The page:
Beauty Of Animal | Basking Shark | The basking shark (Cetorhinus maximus) is a huge filter feeding shark which grows to be up to about 33 feet (10 m) long. It is the second-largest shark (after the whale shark). The basking shark is also called the sunfish, the bone shark, the elephant shark, the sailfish shark, and the big mouth shark. This huge, bulky, filter-feeder is grayish brown to black to bluish on the upper surface and off-white or darker on its belly. It has a huge mouth which it uses to collect tiny food that floats in the water. A sluggish swimmer with huge gills and dark, bristle-like gill rakers, it filters its food from the water. The snout is short and conical.
Female basking sharks are up to 33 feet (10 m) long; males are up to 30 feet (9 m) long. This enormous shark weighs up to 4 tons. It is the second largest fish in the world; the whale shark is the largest. Basking sharks have hundreds of teeth (each having a single cusp, curving backwards) but they are tiny and are of little use.
Basking sharks are filter feeders that sieve small animals from the water. As the basking shark swims with its mouth open, masses of water filled with prey flow through its mouth. The prey includes plankton, baby fish, and fish eggs. After closing its mouth, the shark uses gill rakers that filter the nourishment from the water. Gill rakers are bristly structures (the thousands of bristles are about 4 inches or 10 cm long) in the shark's mouth that trap the small organisms which the shark then swallows. The water is expelled through the shark's 5 pairs of gill slits. The shark can process over 1500 gallons (6000 liters) of water each hour.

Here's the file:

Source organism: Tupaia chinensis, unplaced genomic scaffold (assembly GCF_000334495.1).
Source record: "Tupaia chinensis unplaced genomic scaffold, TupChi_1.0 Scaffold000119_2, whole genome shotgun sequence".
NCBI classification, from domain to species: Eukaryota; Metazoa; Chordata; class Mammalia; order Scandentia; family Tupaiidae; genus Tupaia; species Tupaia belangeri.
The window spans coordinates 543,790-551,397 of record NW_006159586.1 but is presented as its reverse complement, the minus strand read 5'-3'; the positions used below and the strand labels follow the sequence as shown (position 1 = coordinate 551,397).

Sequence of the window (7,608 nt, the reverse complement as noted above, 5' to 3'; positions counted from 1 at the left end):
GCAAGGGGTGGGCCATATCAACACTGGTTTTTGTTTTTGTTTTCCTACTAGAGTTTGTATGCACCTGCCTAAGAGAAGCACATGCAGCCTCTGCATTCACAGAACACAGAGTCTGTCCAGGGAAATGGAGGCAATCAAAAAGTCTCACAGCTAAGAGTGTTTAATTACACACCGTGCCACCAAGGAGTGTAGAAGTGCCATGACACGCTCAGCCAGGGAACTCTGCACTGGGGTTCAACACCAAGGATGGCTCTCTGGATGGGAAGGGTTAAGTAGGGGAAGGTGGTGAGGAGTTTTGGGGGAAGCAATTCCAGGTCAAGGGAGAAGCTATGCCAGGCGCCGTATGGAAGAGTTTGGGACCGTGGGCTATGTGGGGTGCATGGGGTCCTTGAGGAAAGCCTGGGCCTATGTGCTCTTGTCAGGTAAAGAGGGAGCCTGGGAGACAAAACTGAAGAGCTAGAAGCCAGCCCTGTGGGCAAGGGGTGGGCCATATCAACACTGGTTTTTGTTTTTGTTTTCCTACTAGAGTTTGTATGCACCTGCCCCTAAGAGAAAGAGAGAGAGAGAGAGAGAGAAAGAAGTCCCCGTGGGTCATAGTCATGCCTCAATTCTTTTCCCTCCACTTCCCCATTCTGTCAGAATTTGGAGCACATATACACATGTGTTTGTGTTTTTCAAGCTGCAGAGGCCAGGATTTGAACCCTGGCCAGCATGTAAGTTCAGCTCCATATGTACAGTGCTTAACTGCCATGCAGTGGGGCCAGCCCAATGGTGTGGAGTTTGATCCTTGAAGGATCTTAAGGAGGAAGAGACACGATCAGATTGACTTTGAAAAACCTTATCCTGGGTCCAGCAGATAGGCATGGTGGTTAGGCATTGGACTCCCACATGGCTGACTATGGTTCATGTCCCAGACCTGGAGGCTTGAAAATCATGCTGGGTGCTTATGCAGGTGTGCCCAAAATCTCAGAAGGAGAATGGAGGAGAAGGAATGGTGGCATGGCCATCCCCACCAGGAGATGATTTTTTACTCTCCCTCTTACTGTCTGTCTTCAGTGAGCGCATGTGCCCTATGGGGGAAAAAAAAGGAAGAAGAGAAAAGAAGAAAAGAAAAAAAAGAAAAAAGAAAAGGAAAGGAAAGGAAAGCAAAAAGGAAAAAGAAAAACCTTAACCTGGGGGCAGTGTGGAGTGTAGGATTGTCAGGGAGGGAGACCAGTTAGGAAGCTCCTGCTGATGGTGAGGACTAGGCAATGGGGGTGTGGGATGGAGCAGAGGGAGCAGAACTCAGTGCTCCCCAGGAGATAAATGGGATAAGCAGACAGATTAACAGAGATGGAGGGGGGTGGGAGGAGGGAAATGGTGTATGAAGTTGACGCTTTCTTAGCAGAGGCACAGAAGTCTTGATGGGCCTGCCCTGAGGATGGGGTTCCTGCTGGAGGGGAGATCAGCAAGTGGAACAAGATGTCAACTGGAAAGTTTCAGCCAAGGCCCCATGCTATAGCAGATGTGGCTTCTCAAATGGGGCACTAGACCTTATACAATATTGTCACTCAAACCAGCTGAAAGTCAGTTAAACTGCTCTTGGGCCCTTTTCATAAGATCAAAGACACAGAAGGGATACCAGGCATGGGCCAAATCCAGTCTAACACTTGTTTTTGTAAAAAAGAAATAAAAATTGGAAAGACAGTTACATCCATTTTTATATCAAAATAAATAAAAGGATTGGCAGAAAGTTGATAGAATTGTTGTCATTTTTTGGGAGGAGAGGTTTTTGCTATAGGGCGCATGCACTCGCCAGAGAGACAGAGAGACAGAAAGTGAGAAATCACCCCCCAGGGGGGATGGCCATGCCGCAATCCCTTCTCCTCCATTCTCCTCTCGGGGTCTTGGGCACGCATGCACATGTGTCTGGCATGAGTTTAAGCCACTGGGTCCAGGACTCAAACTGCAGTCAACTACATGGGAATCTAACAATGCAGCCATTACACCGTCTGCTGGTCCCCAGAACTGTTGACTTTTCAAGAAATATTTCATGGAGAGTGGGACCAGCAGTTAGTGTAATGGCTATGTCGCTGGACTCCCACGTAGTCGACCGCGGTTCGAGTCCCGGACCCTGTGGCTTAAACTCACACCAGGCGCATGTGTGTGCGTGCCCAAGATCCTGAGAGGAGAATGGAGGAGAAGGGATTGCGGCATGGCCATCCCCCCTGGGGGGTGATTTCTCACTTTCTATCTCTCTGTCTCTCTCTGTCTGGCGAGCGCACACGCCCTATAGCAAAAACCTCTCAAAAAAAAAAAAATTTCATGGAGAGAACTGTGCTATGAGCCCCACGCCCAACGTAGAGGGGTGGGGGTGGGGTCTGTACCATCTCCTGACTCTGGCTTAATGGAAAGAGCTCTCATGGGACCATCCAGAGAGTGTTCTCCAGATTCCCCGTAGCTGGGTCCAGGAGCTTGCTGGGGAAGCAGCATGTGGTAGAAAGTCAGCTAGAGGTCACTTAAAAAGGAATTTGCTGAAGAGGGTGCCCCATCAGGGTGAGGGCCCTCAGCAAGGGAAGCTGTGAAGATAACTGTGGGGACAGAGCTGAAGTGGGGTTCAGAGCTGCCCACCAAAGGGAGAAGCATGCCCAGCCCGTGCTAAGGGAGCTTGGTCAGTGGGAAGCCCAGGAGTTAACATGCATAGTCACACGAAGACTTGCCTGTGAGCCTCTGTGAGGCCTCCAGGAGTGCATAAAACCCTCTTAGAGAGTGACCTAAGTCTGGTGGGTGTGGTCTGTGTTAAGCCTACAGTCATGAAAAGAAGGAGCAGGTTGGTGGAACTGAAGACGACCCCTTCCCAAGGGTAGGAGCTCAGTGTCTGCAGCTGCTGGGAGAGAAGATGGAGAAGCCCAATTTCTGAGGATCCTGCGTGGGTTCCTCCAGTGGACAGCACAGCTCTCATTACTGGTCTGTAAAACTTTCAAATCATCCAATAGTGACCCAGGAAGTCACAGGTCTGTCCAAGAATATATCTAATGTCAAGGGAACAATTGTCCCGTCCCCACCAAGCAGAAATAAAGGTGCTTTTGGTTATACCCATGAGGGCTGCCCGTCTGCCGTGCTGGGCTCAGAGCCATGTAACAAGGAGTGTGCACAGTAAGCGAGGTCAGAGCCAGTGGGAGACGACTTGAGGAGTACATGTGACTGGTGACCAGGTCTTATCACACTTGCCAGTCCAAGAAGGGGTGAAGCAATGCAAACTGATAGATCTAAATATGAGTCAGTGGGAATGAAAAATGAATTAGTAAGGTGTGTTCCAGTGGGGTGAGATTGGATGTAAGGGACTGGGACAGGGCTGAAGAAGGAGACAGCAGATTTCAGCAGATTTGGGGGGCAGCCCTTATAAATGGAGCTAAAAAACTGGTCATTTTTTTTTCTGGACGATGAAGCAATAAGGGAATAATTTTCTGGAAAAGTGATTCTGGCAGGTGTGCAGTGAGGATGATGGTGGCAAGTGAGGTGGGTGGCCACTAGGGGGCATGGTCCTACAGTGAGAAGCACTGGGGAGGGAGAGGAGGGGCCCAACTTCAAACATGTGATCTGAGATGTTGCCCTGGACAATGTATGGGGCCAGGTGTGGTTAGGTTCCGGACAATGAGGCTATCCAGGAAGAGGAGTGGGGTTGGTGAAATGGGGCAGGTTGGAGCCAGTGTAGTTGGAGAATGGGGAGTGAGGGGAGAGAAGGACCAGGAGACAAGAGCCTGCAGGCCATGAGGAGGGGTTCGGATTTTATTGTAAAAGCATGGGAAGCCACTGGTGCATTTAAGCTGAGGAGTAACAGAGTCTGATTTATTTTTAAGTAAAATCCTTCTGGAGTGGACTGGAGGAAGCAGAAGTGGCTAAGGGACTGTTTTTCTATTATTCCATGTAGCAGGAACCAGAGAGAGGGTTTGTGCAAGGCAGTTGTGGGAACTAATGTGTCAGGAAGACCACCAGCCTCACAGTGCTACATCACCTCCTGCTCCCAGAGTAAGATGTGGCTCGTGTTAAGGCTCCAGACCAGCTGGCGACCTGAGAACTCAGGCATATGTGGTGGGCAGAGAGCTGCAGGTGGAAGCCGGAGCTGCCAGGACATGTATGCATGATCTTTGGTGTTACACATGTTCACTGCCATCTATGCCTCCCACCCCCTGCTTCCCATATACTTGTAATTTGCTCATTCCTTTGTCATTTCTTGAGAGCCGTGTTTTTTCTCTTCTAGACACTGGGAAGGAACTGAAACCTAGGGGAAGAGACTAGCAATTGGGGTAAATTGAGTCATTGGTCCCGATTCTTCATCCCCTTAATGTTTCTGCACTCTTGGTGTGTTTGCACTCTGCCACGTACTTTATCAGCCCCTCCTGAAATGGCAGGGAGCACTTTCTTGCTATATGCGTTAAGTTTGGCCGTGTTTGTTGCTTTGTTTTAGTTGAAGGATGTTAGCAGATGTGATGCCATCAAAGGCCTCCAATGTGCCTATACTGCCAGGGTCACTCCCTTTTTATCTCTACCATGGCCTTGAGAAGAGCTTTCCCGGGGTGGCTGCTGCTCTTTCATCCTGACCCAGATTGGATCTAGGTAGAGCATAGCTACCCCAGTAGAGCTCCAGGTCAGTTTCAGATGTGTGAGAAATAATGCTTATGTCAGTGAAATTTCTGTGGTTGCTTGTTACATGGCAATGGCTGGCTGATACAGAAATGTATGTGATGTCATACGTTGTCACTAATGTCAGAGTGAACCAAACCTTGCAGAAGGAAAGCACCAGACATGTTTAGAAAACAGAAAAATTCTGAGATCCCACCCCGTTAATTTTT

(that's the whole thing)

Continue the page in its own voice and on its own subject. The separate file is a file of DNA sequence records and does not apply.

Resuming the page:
Basking sharks are found off the coasts of western North America from Baja to southern Alaska, off the east coast of the US and southern Canada, along the Gulf Stream, to the entire coastline of Europe, off the southern coast of Australia, off South Africa, New Zealand, most of southern South America, the Red Sea, and the coastlines of China and Japan. Basking sharks reach sexual maturity at about 2-4 years old. They mate in the summer off the coasts of Iceland and northern Europe. The gestation period is about 3.5 years. They probably reproduce via aplacental viviparity. Females give birth to 1-2 live young. which are about 5.5 feet (1.7 m) long. These are the largest shark pups.
Like all sharks, fertilization of the eggs occurs within the female. The eggs hatch within the female and are nourished by eating unfertilized eggs in the womb. There is no placenta to nourish the babies - they must fend for themselves, even before birth. They swim away from the mother immediately after birth, there is no maternal care-giving.Basking sharks are not aggressive and are generally harmless to people.
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